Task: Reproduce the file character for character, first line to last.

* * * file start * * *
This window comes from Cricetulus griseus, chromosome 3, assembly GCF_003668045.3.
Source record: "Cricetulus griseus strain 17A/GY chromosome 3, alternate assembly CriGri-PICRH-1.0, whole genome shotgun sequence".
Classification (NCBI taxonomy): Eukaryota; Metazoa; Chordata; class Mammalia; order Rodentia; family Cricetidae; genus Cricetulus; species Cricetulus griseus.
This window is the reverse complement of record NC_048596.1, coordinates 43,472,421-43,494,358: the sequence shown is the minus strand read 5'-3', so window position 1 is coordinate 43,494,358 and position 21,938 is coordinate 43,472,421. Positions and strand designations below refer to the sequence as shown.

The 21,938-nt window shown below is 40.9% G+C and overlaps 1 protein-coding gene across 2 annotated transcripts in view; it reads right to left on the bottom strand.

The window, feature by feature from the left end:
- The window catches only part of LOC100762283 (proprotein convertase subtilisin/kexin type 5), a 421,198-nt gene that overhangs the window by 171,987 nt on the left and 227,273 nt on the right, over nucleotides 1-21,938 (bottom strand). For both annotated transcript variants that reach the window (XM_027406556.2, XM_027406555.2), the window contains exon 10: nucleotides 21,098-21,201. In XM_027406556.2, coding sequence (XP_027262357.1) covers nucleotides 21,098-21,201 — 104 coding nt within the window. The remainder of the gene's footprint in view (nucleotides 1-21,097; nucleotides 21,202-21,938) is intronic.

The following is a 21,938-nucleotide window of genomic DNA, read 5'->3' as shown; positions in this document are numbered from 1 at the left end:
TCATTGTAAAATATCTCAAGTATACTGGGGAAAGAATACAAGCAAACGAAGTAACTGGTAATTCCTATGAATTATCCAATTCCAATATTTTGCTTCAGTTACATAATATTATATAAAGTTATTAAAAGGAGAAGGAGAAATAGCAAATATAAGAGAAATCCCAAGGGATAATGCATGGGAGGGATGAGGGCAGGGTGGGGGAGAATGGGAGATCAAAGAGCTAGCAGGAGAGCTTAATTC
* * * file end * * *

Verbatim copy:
This window comes from Cricetulus griseus, chromosome 3, assembly GCF_003668045.3.
Source record: "Cricetulus griseus strain 17A/GY chromosome 3, alternate assembly CriGri-PICRH-1.0, whole genome shotgun sequence".
Classification (NCBI taxonomy): Eukaryota; Metazoa; Chordata; class Mammalia; order Rodentia; family Cricetidae; genus Cricetulus; species Cricetulus griseus.
This window is the reverse complement of record NC_048596.1, coordinates 43,472,421-43,494,358: the sequence shown is the minus strand read 5'-3', so window position 1 is coordinate 43,494,358 and position 21,938 is coordinate 43,472,421. Positions and strand designations below refer to the sequence as shown.

The 21,938-nt window shown below is 40.9% G+C and overlaps 1 protein-coding gene across 2 annotated transcripts in view; it reads right to left on the bottom strand.

The window, feature by feature from the left end:
- The window catches only part of LOC100762283 (proprotein convertase subtilisin/kexin type 5), a 421,198-nt gene that overhangs the window by 171,987 nt on the left and 227,273 nt on the right, over nucleotides 1-21,938 (bottom strand). For both annotated transcript variants that reach the window (XM_027406556.2, XM_027406555.2), the window contains exon 10: nucleotides 21,098-21,201. In XM_027406556.2, coding sequence (XP_027262357.1) covers nucleotides 21,098-21,201 — 104 coding nt within the window. The remainder of the gene's footprint in view (nucleotides 1-21,097; nucleotides 21,202-21,938) is intronic.

The following is a 21,938-nucleotide window of genomic DNA, read 5'->3' as shown; positions in this document are numbered from 1 at the left end:
TCATTGTAAAATATCTCAAGTATACTGGGGAAAGAATACAAGCAAACGAAGTAACTGGTAATTCCTATGAATTATCCAATTCCAATATTTTGCTTCAGTTACATAATATTATATAAAGTTATTAAAAGGAGAAGGAGAAATAGCAAATATAAGAGAAATCCCAAGGGATAATGCATGGGAGGGATGAGGGCAGGGTGGGGGAGAATGGGAGATCAAAGAGCTAGCAGGAGAGCTTAATTC